Asking prices fall in England and Wales, dragged down by drops in London

Asking prices in England and Wales fell by 1.2% or £3,660 this month, the first monthly fall at this time of year since 2013, the latest index shows.

The national fall was exacerbated by London continuing to readjust and smaller falls in the other southern regions, according to the data published by property portal Rightmove.

It appears that his is helping transactions with the number of sales agreed up by 4.8%, higher than this time a year ago in all regions, showing that demand remains strong for the right property at the right price.

The monthly fall takes the average asking price to £310,003 but first time buyers are still paying more with the index showing they paid £194,883 for a home, a rise of 0.3% month on month while second steppers are paying 0.3% less.

However, the national monthly drop excluding London is much smaller, a drop of 0.5%. The London drop is being driven by its continued readjustment particularly in the higher end boroughs, with falls in five out of the six most expensive boroughs this month.

The data shows that asking prices in Kensington and Chelsea fell by 14.3% month on month and are down 10.2% compared to a year ago. The next biggest fall was a drop of 7% in Camden where asking prices are 6.9% down year on year. Hammersmith and Fulham has also seen a substantial annual fall, down 8%, but up 1.5% month on month.

According to Miles Shipside, Rightmove director and housing market analyst, at this time of year it is usual to see estate agents advising new sellers to push up their asking prices. But this year all four southern regions have seen new sellers on average asking less than a month ago, reducing the national rate of increase.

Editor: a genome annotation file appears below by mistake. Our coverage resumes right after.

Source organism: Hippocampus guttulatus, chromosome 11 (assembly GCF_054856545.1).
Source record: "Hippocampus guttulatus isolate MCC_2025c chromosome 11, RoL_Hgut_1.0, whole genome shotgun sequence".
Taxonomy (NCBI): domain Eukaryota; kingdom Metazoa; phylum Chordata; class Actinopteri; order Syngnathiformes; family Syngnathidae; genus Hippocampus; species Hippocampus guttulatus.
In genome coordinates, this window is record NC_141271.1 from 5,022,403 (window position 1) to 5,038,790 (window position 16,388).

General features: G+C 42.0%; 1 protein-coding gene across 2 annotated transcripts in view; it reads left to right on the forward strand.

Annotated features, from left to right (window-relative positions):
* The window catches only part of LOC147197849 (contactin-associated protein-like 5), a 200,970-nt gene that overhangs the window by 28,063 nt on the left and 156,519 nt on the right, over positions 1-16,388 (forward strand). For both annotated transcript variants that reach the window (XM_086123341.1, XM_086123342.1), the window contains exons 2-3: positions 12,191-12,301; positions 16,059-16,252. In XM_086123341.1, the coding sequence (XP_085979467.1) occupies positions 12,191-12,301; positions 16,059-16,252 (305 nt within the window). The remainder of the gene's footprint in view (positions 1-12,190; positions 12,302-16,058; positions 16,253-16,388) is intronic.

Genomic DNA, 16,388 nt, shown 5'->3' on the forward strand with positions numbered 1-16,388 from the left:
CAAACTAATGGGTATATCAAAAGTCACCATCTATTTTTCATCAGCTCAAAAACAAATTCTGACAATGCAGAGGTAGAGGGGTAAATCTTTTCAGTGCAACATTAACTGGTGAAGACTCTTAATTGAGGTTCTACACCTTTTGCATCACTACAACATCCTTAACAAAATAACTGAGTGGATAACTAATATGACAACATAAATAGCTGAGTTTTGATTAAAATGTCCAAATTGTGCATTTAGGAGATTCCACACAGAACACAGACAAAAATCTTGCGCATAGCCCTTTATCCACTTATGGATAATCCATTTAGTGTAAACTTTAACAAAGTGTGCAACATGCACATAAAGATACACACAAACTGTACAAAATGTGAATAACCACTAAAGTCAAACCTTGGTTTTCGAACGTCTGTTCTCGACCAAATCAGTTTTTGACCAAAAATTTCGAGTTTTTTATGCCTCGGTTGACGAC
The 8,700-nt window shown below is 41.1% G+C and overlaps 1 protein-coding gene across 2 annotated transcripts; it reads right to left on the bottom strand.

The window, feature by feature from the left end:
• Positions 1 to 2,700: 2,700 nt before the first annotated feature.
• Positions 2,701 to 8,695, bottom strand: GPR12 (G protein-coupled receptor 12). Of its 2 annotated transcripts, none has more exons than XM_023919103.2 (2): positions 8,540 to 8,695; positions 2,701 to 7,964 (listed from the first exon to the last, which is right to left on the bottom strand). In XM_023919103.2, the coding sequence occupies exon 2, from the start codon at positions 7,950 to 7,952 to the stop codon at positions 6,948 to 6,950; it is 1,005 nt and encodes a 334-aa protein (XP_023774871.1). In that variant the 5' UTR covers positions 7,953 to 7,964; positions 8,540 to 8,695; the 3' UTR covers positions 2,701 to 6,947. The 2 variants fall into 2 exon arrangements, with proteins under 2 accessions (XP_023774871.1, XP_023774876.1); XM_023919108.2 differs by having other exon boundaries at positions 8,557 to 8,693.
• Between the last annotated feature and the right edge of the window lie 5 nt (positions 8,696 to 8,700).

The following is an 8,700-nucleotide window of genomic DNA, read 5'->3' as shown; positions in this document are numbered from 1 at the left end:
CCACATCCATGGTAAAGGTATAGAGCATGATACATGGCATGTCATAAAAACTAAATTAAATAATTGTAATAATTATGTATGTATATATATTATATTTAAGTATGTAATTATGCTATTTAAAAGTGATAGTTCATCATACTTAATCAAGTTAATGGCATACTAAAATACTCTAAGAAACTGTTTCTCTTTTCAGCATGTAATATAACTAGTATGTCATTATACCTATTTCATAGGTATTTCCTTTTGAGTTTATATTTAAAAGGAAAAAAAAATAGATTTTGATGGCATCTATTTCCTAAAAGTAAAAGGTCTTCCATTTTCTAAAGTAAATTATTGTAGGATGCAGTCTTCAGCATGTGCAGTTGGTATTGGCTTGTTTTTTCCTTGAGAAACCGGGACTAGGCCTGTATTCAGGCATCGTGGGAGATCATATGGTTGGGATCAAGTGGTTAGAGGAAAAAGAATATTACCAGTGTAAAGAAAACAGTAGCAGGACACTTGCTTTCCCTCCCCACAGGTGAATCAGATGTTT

‘There were Autumn price bounces nationally in 2014, 2015 and 2016, but the south of the country has turned this around, whilst some northern regions are still showing marginal signs of upwards price pressure. Estate agents are clearly advising many sellers that they have to lower their price expectations to fit in with buyers’ stretched financial resources, with that price compromise hopefully generating extra buyer interest,’ said Shipside.

‘It’s unavoidable that prices will eventually reach a limit, and having gone up every year for the last six years, the pace of price rises for newly marketed property is now dawdling at just 1.1%. Interest rates cannot realistically drop any further to help buyer affordability,’ he pointed out.

‘Whilst affordability constraints are a major factor in the slowing pace of price rises, demand for the right housing at the right price remains strong due to historic under supply. Some discretionary movers are deterred by lack of choice and the cost of moving, and the political outlook remains uncertain,’ he explained.

‘However, in spite of these factors the numbers of sales being agreed by estate agents are 4.8% higher than the same period a year ago, with all regions being up, including London which is performing strongly at 5.6% up despite its large monthly price fall,’ he added.

‘With competition among lenders to lend, increasing wages and the lowest level of unemployment since 1975, buyers are still keen to buy if the property is worth the money and well presented. If more sellers appreciate that sensible pricing is the best way forward, then this will help to maintain good levels of buyer activity despite the uncertain political outlook,’ he concluded.

But Russell Quirk, chief executive officer of eMoove, pointed out that as the index is based on asking prices it does not necessarily follow that here will be a similar pattern in terms of prices on completed sales.

‘On the contrary to what Rightmove may be reporting, we’ve already seen signs of a bounce back in house prices during the back end of the summer months. As this index is based on asking prices and not data on completed sales, it is important to take it with a pinch of salt where the strength of the market is concerned and not be drawn into any scaremongering based on initial asking prices,’ he said.

‘We are heading into one of the busiest times of year for the UK property market and whilst traditionally many agents may have encouraged sellers to over price to get them on the books, the slower market over the last year has probably put a halt to this. I think many sellers are also realising this and listing their property at a more realistic price from the off, rather than see little interest and have to adjust further down the line,’ he added.

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